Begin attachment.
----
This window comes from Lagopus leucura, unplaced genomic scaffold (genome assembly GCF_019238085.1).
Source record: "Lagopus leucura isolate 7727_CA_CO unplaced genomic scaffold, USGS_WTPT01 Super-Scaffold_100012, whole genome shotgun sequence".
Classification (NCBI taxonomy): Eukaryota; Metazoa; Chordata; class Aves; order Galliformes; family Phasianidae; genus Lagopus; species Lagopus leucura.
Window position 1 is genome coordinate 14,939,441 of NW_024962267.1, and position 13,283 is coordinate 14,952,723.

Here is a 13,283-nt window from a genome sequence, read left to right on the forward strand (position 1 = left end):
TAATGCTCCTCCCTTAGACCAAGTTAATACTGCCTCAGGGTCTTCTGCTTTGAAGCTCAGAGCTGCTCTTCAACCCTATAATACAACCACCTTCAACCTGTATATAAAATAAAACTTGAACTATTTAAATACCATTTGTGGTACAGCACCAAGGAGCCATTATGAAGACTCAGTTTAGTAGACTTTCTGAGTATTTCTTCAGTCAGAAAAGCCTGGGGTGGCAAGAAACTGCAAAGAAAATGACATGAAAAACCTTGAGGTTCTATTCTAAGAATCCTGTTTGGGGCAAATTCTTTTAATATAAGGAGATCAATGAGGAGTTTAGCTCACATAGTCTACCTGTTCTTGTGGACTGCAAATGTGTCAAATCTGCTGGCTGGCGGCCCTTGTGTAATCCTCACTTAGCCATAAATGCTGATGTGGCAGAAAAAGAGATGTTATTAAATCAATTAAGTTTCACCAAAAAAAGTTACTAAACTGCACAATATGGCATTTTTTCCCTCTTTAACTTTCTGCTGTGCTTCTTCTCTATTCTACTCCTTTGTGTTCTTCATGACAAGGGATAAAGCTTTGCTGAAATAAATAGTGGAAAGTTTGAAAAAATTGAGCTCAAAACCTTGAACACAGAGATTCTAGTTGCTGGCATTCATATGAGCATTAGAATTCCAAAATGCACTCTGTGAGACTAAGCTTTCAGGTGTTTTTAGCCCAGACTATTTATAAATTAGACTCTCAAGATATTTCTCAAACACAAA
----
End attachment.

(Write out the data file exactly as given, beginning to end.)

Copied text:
This window comes from Lagopus leucura, unplaced genomic scaffold (genome assembly GCF_019238085.1).
Source record: "Lagopus leucura isolate 7727_CA_CO unplaced genomic scaffold, USGS_WTPT01 Super-Scaffold_100012, whole genome shotgun sequence".
Classification (NCBI taxonomy): Eukaryota; Metazoa; Chordata; class Aves; order Galliformes; family Phasianidae; genus Lagopus; species Lagopus leucura.
Window position 1 is genome coordinate 14,939,441 of NW_024962267.1, and position 13,283 is coordinate 14,952,723.

Here is a 13,283-nt window from a genome sequence, read left to right on the forward strand (position 1 = left end):
TAATGCTCCTCCCTTAGACCAAGTTAATACTGCCTCAGGGTCTTCTGCTTTGAAGCTCAGAGCTGCTCTTCAACCCTATAATACAACCACCTTCAACCTGTATATAAAATAAAACTTGAACTATTTAAATACCATTTGTGGTACAGCACCAAGGAGCCATTATGAAGACTCAGTTTAGTAGACTTTCTGAGTATTTCTTCAGTCAGAAAAGCCTGGGGTGGCAAGAAACTGCAAAGAAAATGACATGAAAAACCTTGAGGTTCTATTCTAAGAATCCTGTTTGGGGCAAATTCTTTTAATATAAGGAGATCAATGAGGAGTTTAGCTCACATAGTCTACCTGTTCTTGTGGACTGCAAATGTGTCAAATCTGCTGGCTGGCGGCCCTTGTGTAATCCTCACTTAGCCATAAATGCTGATGTGGCAGAAAAAGAGATGTTATTAAATCAATTAAGTTTCACCAAAAAAAGTTACTAAACTGCACAATATGGCATTTTTTCCCTCTTTAACTTTCTGCTGTGCTTCTTCTCTATTCTACTCCTTTGTGTTCTTCATGACAAGGGATAAAGCTTTGCTGAAATAAATAGTGGAAAGTTTGAAAAAATTGAGCTCAAAACCTTGAACACAGAGATTCTAGTTGCTGGCATTCATATGAGCATTAGAATTCCAAAATGCACTCTGTGAGACTAAGCTTTCAGGTGTTTTTAGCCCAGACTATTTATAAATTAGACTCTCAAGATATTTCTCAAACACAAA